Elsewhere, I witnessed a comparable situation when a proponent of public speaking and debating managed to offend a significant portion of the parent body by setting up an unnecessary conflict between his favoured topic and the strong local support for interschool sport. The school was happy to endorse both interests but this zealous parent set up an either-or dichotomy and predictably, the parents opted for the retention of sport. An enthusiast for wider education was thus hindered from bringing about a useful change of emphasis – a change that could easily have pleased most parents had there been any balance in the process.

Identifying enthusiasts
In our early dealings, we can easily see fanatics simply as people with lots of enthusiasm and it is only when we embrace their ideas that we realise that they are people who constantly go too far; to mistake one for the other can be disastrous. Likewise, we sometimes dismiss an enthusiast because we have had previous challenges from fanatics, but if we are dismissive here, we could be loser – the gentler, more balanced enthusiast might be just what we need to clear the next hurdle or to implement the next dream.

No-one wants to mistake an enthusiast for a fanatic, and so it is useful to reflect on just what it is that makes a person enthusiastic. Above all, an enthusiast is someone who brings to an encounter an engaging spirit that helps to enliven the situation. Enthusiasts are not necessarily the group leaders, but fanatics will commonly assume such a role, in order to bring about their “total vision”. The interpersonal skills of the fanatic are less developed – they are often egotists – and it might be said that an enthusiast appreciates while a zealot deprecates. Hence, when a fanatic hears a musical performance, they point out that the soprano missed three of the high notes in the second movement while an enthusiast wipes away tears as the music ends and says “Wasn’t that a moving rendition?”

To summarise this rather simplistic delineation, an enthusiast has an open vision, a caring personality and a sense of balance; a fanatic has a plan that brooks no opposition or amendment and forces this viewpoint on all who are prepared to listen, unaware of the views or feelings of others. It is easy to see why we like enthusiasts but rightly fear fanatics. Let us never forget, however, that Principals can also come across as enthusiasts or zealots – as well as in other shapes and sizes, of course. This is developed briefly later in this article.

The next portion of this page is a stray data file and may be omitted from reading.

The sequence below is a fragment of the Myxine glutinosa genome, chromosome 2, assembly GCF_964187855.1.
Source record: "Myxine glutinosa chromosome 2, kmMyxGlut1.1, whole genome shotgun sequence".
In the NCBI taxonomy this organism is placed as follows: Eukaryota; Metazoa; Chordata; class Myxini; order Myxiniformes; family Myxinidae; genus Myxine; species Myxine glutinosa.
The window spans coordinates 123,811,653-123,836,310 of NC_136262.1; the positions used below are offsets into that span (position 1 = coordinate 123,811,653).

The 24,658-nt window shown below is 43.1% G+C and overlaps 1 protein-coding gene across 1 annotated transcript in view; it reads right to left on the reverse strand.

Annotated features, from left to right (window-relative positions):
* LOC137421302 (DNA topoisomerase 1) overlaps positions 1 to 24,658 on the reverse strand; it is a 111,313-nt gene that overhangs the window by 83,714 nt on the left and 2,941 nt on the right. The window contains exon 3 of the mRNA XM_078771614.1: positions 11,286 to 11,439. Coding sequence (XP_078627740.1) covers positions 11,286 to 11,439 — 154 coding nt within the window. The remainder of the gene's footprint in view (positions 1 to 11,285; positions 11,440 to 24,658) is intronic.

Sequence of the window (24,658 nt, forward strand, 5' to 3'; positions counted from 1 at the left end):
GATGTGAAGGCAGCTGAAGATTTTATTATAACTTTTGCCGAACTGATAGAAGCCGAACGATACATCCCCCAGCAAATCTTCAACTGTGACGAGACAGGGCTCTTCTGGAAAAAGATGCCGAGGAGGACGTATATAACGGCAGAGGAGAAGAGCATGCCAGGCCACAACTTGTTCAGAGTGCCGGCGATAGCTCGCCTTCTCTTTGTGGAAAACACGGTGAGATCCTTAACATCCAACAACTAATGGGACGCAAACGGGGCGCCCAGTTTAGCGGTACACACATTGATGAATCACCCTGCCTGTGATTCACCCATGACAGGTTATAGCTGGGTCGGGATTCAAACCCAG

Dealing with the fanatic
We come now to the focal question: what do we do when confronted by the uncompromising zealot, especially when we can see at least some merit in their proposal?

By nature and training, educators like to change damaging behaviour that threatens the normal operation of a school, and because we are used to encouraging “meritorious proposals” we often give fanatics more support than they really deserve.

I am reminded of a Principal who was approached by a parent with a proposal to beautify the front garden at the school. Delighted to have such a keen worker – and the proposer was certainly that – the Principal promised to discuss the idea with Head Office to ensure that there were no problems with the suggested plan. “I was no gardener myself and couldn’t tell a rose from a rhododendron, so I really thought that I was on a winner” he said. Sadly – but not uncommonly – Head Office was slow to respond to the Principal’s letter and after three weeks the proposer, annoyed at the delay, asked whether she could at least start on the project before the planting season ended. The Principal saw the wisdom of that request and gave her the nod at lunchtime on Friday, before heading off to a meeting. Returning to the school early on Monday morning he was amazed at the progress made on the weekend – until he was approached by the Deputy. “Did you know that the roses that were ripped out on the weekend were planted to mark the opening of this school forty years ago?” Oops! Next came the bursar who asked who was going to pay the account for the expensive plants that had been purchased and installed. Oops! Finally a parent, dropping off his daughter that morning, popped into the Principal’s office to ask whether he realised that the new hedge that had been planted along the front of the garden bed was a prohibited plant for schools because of the thorns that would be apparent when the costly border grew. Oops!